Bedell Cellars, 36225 Main Road, Cutchogue 631-734-7537
The Cutchogue Diner, Main Road, Cutchogue 631-734-9056

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The North Fork, Part I: Anniversary Dinners

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This past weekend Jim and I celebrated our second wedding anniversary (That’s right, another year! We still got it!) on the North Fork of Long Island. We rented a fun PT Cruiser to take in the scenery: farm stands selling strawberries, rhubarb, and greens; charming Victorian homes mixed in with newer, more suburban models; leafy trees shading the narrow roads; farms, wineries, and watery marshes. In addition to all this relaxing exploration, we also had two wonderful meals at area restaurants.

The North Fork Table and Inn: With its white walls and tablecloths, hardwood floors, and individual flower pots of herbs atop each table, The North Fork Table and Inn presents a modern yet rustic atmosphere for a special, celebratory meal. Like many of the nearby establishments, this restaurant supports the local farms and fishing communities of the North Fork whenever possible, and also showcases Long Island’s up-and-coming wines. I started with an assortment of roasted baby beets ($14). A medley of yellow, pink, and red beets were smoothly tossed with goat cheese from the Catapano Dairy Farm, as well as crunchy, salty pistachios and a sherry vinegar dressing, creating a intriguing interplay of textures and flavors. My main dish of lavender-seasoned California squab ($34) didn’t overwhelm me with lavender flavors, but the dense meat was sweetly enhanced by fresh figs, tart belgian endives, and a delicate white turnip purée. Jim’s duo of beef ($38), a roasted strip loin and a shortrib streudel, was one of the most creative entrées of this type he’d ever had. For dessert we shared comforting sugar and spice doughnuts, dipping each into warm cinnamon cream ($10) while I finished my glass of Pinot Noir from Castello di Borghese, one of the few wineries we had missed during our afternoon tour. The most embarrassing moment of the evening (because there always has to be one) occurred when our kind waitress, noticing my barely-hidden notepad, offered me a menu as a souvenir. Later on, when I was away from the table, she asked Jim if I was a chef. His reply: “No, she just really enjoys her food and likes to remember it.” And it’s true.  57225 Main Road in Southold, New York  11971  631-765-0177

The Frisky Oyster: Since most out-of-towners desert the North Fork by Sunday night, Jim and I pretty much had the dining room of The Frisky Oyster to ourselves. The low-key lighting, soft, brown banquettes, and abstract raspberry wallpaper, combined with a modern, slightly techno music soundtrack, impart a sleek feel to this Greenport favorite. Mexican and Asian accents influence the restaurant’s contemporary American menu, and help celebrate Long Island’s natural bounty. We started with the tuna tacos ($14), sparkling with the addition of crunchy shaved papaya. The piping hot heirloom tomato fondue with warm goat cheese ($13) had us dipping all the toasted ciabatta we could find and more. My seared sea scallops ($27) went wonderfully with its tangy pea shoot salad, as well as my glass of Channing Daughters Sauvignon Blanc, but the accompanying spring pea risotto cake was a little too heavy for my taste. Jim’s penne pasta with tasso ham, spring peas, and scallions ($24) was both bacony and spicy, his favorite combination of flavors. We ended the meal with a refreshing vanilla bean semifreddo and macerated strawberries, and wondered what to make of the macerated fruit trend we had encountered throughout the weekend. It had appeared the night before as well, in the form of macerated apricots. What was going on here on the North Fork?  27 Front Street in Greenport, New York 11944  631-477-4265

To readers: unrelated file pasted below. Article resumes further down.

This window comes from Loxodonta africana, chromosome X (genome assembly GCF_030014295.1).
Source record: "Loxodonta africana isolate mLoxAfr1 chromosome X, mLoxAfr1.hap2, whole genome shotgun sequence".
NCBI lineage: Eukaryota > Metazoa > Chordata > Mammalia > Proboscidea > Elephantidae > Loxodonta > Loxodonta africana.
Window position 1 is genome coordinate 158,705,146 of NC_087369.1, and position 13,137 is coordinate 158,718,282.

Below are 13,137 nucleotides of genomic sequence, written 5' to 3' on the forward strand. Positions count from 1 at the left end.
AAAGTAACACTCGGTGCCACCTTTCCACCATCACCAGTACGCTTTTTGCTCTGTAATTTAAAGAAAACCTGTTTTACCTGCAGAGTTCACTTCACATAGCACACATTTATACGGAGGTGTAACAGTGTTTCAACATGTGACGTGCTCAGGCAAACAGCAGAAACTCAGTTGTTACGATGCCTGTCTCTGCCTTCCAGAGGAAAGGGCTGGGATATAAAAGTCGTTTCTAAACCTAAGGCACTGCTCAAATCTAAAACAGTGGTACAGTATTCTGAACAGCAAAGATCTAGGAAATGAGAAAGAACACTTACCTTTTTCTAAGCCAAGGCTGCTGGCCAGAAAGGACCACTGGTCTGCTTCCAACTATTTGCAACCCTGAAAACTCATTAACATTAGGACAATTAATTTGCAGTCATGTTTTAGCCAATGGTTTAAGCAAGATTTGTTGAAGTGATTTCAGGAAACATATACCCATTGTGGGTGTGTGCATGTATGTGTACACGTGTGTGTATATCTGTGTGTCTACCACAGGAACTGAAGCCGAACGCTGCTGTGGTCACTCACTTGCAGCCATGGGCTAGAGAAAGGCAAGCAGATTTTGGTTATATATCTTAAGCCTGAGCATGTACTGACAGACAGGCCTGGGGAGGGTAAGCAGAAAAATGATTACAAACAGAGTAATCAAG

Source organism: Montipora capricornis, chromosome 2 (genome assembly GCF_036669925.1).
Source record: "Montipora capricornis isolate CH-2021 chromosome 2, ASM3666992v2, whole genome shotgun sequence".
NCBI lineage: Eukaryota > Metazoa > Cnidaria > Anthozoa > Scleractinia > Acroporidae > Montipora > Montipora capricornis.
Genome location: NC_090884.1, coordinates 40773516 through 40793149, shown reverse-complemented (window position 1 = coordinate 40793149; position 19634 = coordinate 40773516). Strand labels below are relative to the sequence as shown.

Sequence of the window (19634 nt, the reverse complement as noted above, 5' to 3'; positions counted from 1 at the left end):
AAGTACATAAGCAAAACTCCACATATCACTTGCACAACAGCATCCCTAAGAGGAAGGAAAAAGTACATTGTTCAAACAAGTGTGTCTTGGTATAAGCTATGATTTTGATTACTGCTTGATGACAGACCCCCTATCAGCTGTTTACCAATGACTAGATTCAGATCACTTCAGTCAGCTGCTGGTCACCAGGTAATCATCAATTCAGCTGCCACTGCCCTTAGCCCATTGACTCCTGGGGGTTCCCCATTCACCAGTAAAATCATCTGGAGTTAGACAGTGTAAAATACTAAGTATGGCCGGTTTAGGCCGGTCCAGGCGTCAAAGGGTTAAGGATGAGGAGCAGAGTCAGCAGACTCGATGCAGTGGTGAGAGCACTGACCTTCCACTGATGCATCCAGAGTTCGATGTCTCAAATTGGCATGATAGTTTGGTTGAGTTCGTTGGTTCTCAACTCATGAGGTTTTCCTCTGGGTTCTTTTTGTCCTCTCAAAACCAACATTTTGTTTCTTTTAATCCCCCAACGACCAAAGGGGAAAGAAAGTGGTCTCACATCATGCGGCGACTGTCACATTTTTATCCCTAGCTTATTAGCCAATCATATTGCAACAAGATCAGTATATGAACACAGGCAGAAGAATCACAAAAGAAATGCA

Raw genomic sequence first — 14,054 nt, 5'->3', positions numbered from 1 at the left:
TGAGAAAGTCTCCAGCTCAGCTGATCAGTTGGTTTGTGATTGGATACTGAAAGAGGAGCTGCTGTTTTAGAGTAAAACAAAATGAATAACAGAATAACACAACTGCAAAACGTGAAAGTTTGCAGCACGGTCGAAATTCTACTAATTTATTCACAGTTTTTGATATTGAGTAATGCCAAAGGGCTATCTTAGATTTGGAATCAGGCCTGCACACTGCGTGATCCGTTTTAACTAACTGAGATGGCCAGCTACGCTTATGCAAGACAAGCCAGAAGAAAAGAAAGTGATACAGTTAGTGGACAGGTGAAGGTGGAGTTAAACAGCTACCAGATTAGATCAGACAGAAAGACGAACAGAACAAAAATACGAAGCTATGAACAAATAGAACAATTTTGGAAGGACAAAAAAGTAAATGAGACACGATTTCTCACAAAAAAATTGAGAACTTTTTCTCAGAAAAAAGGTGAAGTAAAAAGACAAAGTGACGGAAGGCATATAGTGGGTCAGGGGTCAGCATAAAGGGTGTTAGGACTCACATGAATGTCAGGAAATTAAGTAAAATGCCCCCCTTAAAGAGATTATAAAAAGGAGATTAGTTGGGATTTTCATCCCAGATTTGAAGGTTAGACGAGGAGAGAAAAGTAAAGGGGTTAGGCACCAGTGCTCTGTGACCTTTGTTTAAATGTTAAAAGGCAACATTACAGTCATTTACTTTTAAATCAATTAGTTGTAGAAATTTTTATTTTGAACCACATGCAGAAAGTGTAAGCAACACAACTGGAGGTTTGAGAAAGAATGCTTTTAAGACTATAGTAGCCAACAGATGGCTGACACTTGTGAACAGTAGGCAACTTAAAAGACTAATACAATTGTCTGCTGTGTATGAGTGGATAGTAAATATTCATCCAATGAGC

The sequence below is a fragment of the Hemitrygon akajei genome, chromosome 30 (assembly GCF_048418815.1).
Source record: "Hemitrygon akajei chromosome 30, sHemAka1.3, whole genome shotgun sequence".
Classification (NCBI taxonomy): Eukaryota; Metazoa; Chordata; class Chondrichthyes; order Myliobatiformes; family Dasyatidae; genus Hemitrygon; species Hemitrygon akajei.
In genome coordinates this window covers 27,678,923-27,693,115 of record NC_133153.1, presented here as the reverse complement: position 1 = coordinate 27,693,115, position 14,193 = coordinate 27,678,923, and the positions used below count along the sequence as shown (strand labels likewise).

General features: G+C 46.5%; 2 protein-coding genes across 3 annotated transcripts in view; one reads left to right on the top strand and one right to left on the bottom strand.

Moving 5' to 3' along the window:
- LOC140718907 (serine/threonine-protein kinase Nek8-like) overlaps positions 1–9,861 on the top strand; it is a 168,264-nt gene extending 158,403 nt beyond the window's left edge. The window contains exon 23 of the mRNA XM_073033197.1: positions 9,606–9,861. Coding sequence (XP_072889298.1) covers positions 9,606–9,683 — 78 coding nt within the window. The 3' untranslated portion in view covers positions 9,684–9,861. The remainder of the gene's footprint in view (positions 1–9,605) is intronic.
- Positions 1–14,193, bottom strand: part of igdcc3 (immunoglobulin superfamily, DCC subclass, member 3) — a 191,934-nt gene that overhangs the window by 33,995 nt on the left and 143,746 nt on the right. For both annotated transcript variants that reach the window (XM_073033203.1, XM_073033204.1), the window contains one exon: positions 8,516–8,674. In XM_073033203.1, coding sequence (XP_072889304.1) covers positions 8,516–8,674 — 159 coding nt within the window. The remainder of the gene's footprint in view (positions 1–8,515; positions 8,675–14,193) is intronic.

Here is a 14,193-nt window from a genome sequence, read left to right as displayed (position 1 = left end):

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Book Review: Red, White, and Drunk All Over: A Wine-Soaked Journey from Grape to Glass

No matter how much wine I drink, and no matter how much I read about wine, it’s always somewhat of a mystery to me. Don’t get me wrong, I love wine, and feel that I appreciate it, but I wish I just knew more, that I could feel confident in describing what I’m drinking beyond such repetitive words as “blackberries” or “citrus.” 

Natalie MacLean’s recently-published book, Red, White, and Drunk All Over: A Wine-Soaked Journey from Grape to Glass, leads the way towards a better understanding of wine through an enjoyable and amusing combination of fact and storytelling. MacLean is an accredited sommelier who first began writing about wine while on maternity leave with her son, and she publishes a free newsletter called Nat Decants through her website.

Instead of writing a didactic treatise on wine and its extensive history, MacLean takes the reader on a series of adventures in the United States and France, exploring different vintages and relaying her personal experiences in the field. As MacLean picks grapes in California, works a day in a New York City wine store, and tours vineyards in Burgundy, she creates vivid and often humorous visions of her adventures while weaving in factual information along the way. In one of my favorite chapters, she visits with the heads of several French Champagne houses, introducing the reader to the surprising fact that many are still women, a legacy from the many widows who took over the vineyards after losing their husbands to war or sickness in the 19th and 20th centuries.

In the midst of her adventures, MacLean describes the differences between New and Old World Wines, talks about how critics such as Robert Parker and Jancis Robinson influence the wine market, and provides helpful tips on pairing wine with food. With her smooth, flowing writing style and easy sense of humor, MacLean makes the wine world much more approachable to any level of wine lover. Both the novice and the more advanced drinker will enjoy the introduction to the world of vineyards, winemakers, and vintages MacLean explores.

Would we really want MacLean to completely demystify wine? I don’t think so. Part of what many people savor about wine is its inherent mysteries, and the joys experienced in personally discovering a previously unknown combination of flavors and aromas. MacLean’s Red, White, and Drunk All Over doesn’t take anything away from this excitement; in fact, it encourages you to go out, grab a glass, and drink a wine you’ve never tasted before.